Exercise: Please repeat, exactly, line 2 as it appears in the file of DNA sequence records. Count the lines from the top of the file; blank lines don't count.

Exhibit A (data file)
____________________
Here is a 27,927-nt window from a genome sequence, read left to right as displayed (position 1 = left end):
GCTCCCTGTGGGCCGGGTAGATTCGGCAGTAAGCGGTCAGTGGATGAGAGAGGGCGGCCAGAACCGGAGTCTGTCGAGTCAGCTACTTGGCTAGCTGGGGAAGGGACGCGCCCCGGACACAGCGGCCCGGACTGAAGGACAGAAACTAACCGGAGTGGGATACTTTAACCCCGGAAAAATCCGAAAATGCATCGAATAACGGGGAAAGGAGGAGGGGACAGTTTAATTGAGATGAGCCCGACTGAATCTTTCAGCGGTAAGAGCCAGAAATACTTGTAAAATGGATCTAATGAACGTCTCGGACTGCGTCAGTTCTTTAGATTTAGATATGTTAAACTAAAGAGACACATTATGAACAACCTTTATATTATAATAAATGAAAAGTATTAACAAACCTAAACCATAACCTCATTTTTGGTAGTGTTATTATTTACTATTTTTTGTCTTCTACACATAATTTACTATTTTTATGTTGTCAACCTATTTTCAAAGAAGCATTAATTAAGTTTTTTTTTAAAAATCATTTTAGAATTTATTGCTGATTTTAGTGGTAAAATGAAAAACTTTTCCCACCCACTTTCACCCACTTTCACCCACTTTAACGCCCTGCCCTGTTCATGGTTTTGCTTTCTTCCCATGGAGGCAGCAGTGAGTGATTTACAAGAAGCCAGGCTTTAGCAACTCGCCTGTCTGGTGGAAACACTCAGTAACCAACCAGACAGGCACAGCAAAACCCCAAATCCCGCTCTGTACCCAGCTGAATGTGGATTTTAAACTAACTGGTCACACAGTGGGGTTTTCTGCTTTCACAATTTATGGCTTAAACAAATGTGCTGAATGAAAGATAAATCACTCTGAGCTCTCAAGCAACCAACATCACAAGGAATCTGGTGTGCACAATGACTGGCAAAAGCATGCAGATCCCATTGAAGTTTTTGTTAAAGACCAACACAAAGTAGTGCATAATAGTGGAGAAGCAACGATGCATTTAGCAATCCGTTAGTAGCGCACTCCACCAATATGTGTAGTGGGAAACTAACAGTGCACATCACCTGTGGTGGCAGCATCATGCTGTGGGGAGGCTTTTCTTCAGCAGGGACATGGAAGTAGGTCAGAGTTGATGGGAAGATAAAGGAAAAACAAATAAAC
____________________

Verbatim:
GCTCCCTGTGGGCCGGGTAGATTCGGCAGTAAGCGGTCAGTGGATGAGAGAGGGCGGCCAGAACCGGAGTCTGTCGAGTCAGCTACTTGGCTAGCTGGGGAAGGGACGCGCCCCGGACACAGCGGCCCGGACTGAAGGACAGAAACTAACCGGAGTGGGATACTTTAACCCCGGAAAAATCCGAAAATGCATCGAATAACGGGGAAAGGAGGAGGGGACAGTTTAATTGAGATGAGCCCGACTGAATCTTTCAGCGGTAAGAGCCAGAAATACTTGTAAAATGGATCTAATGAACGTCTCGGACTGCGTCAGTTCTTTAGATTTAGATATGTTAAACTAAAGAGACACATTATGAACAACCTTTATATTATAATAAATGAAAAGTATTAACAAACCTAAACCATAACCTCATTTTTGGTAGTGTTATTATTTACTATTTTTTGTCTTCTACACATAATTTACTATTTTTATGTTGTCAACCTATTTTCAAAGAAGCATTAATTAAGTTTTTTTTTAAAAATCATTTTAGAATTTATTGCTGATTTTAGTGGTAAAATGAAAAACTTTTCCCACCCACTTTCACCCACTTTCACCCACTTTAACGCCCTGCCCTGTTCATGGTTTTGCTTTCTTCCCATGGAGGCAGCAGTGAGTGATTTACAAGAAGCCAGGCTTTAGCAACTCGCCTGTCTGGTGGAAACACTCAGTAACCAACCAGACAGGCACAGCAAAACCCCAAATCCCGCTCTGTACCCAGCTGAATGTGGATTTTAAACTAACTGGTCACACAGTGGGGTTTTCTGCTTTCACAATTTATGGCTTAAACAAATGTGCTGAATGAAAGATAAATCACTCTGAGCTCTCAAGCAACCAACATCACAAGGAATCTGGTGTGCACAATGACTGGCAAAAGCATGCAGATCCCATTGAAGTTTTTGTTAAAGACCAACACAAAGTAGTGCATAATAGTGGAGAAGCAACGATGCATTTAGCAATCCGTTAGTAGCGCACTCCACCAATATGTGTAGTGGGAAACTAACAGTGCACATCACCTGTGGTGGCAGCATCATGCTGTGGGGAGGCTTTTCTTCAGCAGGGACATGGAAGTAGGTCAGAGTTGATGGGAAGATAAAGGAAAAACAAATAAAC